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      • EricW says:

        First Corinthians 14 and 1 Timothy 2 still teach against women speaking in the Assembly, teaching over men, and having authority over men.

        That is true for some translations and according to some commentaries and in some persons’ minds when these verses are divorced from the context and historical and textual and grammatical and syntactical issues related to these texts.

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      • EricW says:

        A woman speaking in the Assembly doesn’t believe in the primary doctrines of Christ but is mistaken (sic) accepting a perverted gospel. She does not respect God’s Creation,

        Men forbidding a woman to speak or teach in the assembly don’t believe in the Pentecostal and New Covenant fulfillment of Joel’s prophecy in Acts 2 re: the giving of the Spirit, but are mistakenly accepting a perverted Gospel. They don’t respect God’s New Creation.

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      • Listen I’m denying prophetesses, but that they did not publicly teach over the believing men. Certainly, women and men received the miraculous gifts of the Spirit.

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      • I meant I’m not denying that there were teaching prophetesses who taught unbelieving men, all women, and children.

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      • Scott, what is your definition of having authority over men, and what is your definition of women teaching men?

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      • jonathanthehymnsinger says:

        “A woman speaking in the Assembly doesn’t believe in the primary doctrines of Christ but is mistaken accepting a perverted gospel.”

        This would be hilariously funny if it wasn’t so tragically misinformed and damaging.

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      • Welcome Jonathan! We are so glad you joined the discussion. You are on the money with your comment. It is tragically misinformed and damaging. It is also such a common belief among many denominations. Jesus himself gave women the right to preach and we think we can take it away from her.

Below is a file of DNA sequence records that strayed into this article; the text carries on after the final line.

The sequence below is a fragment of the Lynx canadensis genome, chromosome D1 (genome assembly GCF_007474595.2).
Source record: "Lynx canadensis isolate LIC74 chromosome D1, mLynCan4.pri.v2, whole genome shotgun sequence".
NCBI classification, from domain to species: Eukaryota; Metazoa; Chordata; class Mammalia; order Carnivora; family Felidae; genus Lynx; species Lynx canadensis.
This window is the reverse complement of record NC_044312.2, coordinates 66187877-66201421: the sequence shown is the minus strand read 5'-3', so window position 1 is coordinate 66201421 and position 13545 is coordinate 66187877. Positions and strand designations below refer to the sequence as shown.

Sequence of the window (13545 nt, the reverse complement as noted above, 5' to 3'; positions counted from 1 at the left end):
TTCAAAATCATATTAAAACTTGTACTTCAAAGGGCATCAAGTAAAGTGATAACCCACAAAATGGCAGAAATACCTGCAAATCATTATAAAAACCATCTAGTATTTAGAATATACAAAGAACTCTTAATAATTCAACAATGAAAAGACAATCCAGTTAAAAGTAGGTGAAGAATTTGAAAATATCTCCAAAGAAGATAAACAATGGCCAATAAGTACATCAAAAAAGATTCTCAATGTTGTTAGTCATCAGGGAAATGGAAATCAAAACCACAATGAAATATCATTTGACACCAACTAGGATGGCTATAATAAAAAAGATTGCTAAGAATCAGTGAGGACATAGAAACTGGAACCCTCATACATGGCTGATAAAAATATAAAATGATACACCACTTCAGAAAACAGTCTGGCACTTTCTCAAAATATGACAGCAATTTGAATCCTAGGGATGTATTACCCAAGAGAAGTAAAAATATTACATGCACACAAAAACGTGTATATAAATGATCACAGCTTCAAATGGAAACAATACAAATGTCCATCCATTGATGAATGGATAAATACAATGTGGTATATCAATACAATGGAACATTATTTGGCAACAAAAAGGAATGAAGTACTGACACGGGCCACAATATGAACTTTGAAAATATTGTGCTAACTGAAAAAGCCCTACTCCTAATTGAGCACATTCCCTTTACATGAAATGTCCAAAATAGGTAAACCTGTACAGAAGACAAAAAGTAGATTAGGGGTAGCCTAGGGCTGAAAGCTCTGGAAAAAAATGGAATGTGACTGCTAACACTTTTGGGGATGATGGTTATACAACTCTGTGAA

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      • Mara says:

        Jonathan, seeing your quote from Scott just about got me going again. But then I saw that we’ve already been there, refuting his erroneous statement and there is not need. Especially since many of us repeated ourselves, repeated our proof, repeated each other’s proof ect…

        Scott’s complete ignorance the primary doctrines of Christ is both stunning and chilling.

        Thanks for chiming in.

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  6. Mabel says:

    Thank you Eric. I was going to say something until I thought Scott, if he believes in woman not being able to teach anything to an adult man starting at a certain age (before that age, women can teach males) he would not want to learn anything from me or any other women. Luckily Apollo was not like that and he learned from Priscilla and Aquila; Israelites in Debra’s time was not like that, God spoke through Debra who had God’s authority; and the High Priest and high officials (all males) in 2 Kings 22:14 were not like that. God apparently had no trouble assigning women to teach men with authority. As long as God has no trouble with it, me neither. Jesus said we are not to have authority over each other. Luke 22:24-26. I believe in God’s creation :men and women created in the image of God. If a man fails to see God’s image in a woman, he does not know God’s creation. There should be neither feminism nor male supremacy over Christ. Neither women dominating men nor men dominating women is the Gospel. In Christ, there is no gender bias. Men’s role in the family is to love, nurture, sacrifice, same as women’s role in the family. Women have been loving,nurturing, sacrificing for their families same as, if not more than, men. Christ is the head of the family, not men. A man in the Assembly who seeks to prevent a woman in the Assembly from speaking God’s message simply because she is a woman does not see the Jesus Christ in that woman, and does not know Jesus Christ. 2 Cor 3: 12-18. I don’t see gender mentioned here.

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    • Apollos being taught was was not public teaching or assembly speaking as mentioned in 1 Timothy 2 and 1 Corinthians 14. Also, Christ’s Spirit said, “that the husband is head of the wife, as also Christ is head of the church; and He is the Savior of the body.” That’s verbatim from the Greek NT. Even though we have different gifts or responsibility, this does not make one person greater than another or one gender better than another simply by having different roles established by Christ in the Creation.

      Other than this, I absolutely agree with you again. Jesus Christ is not in the woman who do love Christ enough to obey Him (John 14:21-24).

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  7. Kristen says:

    If every doctrine you believe is a primary doctrine to you, Scott, then cease to have fellowship with any Christian who disagreees with you on any point. I think you will find yourself in very small company, not to mention in violation of Romans 14.

    I am always willing to reconsider my position. That is why I have ceased believing that the Bible says what you insist it does. Clear and convincing evidence has convinced me that the authorial intent of many of these verses is other than what you claim.